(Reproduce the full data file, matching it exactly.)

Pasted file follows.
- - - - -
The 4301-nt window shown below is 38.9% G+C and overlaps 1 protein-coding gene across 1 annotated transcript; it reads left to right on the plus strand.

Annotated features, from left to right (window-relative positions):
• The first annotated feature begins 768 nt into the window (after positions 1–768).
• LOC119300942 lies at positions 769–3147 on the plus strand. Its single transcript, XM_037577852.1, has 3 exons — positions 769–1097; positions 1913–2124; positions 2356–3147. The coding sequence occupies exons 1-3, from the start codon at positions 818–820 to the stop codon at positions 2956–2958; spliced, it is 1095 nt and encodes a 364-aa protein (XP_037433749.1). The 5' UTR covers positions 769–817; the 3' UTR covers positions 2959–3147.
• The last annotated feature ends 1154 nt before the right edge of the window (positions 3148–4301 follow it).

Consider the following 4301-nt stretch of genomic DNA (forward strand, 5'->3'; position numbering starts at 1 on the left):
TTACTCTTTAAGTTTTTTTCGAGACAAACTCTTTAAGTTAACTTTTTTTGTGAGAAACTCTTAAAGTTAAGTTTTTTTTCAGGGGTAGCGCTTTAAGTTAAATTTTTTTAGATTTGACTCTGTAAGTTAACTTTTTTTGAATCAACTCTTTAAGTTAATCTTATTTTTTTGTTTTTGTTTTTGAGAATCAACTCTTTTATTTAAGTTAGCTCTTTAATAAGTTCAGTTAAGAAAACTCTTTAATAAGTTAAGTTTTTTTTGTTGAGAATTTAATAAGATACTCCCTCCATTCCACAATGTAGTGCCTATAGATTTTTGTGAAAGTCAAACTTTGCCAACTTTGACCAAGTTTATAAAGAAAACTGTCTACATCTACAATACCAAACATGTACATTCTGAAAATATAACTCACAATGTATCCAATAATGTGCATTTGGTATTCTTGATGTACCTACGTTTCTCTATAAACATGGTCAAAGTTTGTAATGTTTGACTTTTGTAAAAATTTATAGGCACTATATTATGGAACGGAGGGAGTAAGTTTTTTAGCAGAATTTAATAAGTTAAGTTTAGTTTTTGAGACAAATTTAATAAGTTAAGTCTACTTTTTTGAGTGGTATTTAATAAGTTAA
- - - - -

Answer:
The 4301-nt window shown below is 38.9% G+C and overlaps 1 protein-coding gene across 1 annotated transcript; it reads left to right on the plus strand.

Annotated features, from left to right (window-relative positions):
• The first annotated feature begins 768 nt into the window (after positions 1–768).
• LOC119300942 lies at positions 769–3147 on the plus strand. Its single transcript, XM_037577852.1, has 3 exons — positions 769–1097; positions 1913–2124; positions 2356–3147. The coding sequence occupies exons 1-3, from the start codon at positions 818–820 to the stop codon at positions 2956–2958; spliced, it is 1095 nt and encodes a 364-aa protein (XP_037433749.1). The 5' UTR covers positions 769–817; the 3' UTR covers positions 2959–3147.
• The last annotated feature ends 1154 nt before the right edge of the window (positions 3148–4301 follow it).

Consider the following 4301-nt stretch of genomic DNA (forward strand, 5'->3'; position numbering starts at 1 on the left):
TTACTCTTTAAGTTTTTTTCGAGACAAACTCTTTAAGTTAACTTTTTTTGTGAGAAACTCTTAAAGTTAAGTTTTTTTTCAGGGGTAGCGCTTTAAGTTAAATTTTTTTAGATTTGACTCTGTAAGTTAACTTTTTTTGAATCAACTCTTTAAGTTAATCTTATTTTTTTGTTTTTGTTTTTGAGAATCAACTCTTTTATTTAAGTTAGCTCTTTAATAAGTTCAGTTAAGAAAACTCTTTAATAAGTTAAGTTTTTTTTGTTGAGAATTTAATAAGATACTCCCTCCATTCCACAATGTAGTGCCTATAGATTTTTGTGAAAGTCAAACTTTGCCAACTTTGACCAAGTTTATAAAGAAAACTGTCTACATCTACAATACCAAACATGTACATTCTGAAAATATAACTCACAATGTATCCAATAATGTGCATTTGGTATTCTTGATGTACCTACGTTTCTCTATAAACATGGTCAAAGTTTGTAATGTTTGACTTTTGTAAAAATTTATAGGCACTATATTATGGAACGGAGGGAGTAAGTTTTTTAGCAGAATTTAATAAGTTAAGTTTAGTTTTTGAGACAAATTTAATAAGTTAAGTCTACTTTTTTGAGTGGTATTTAATAAGTTAA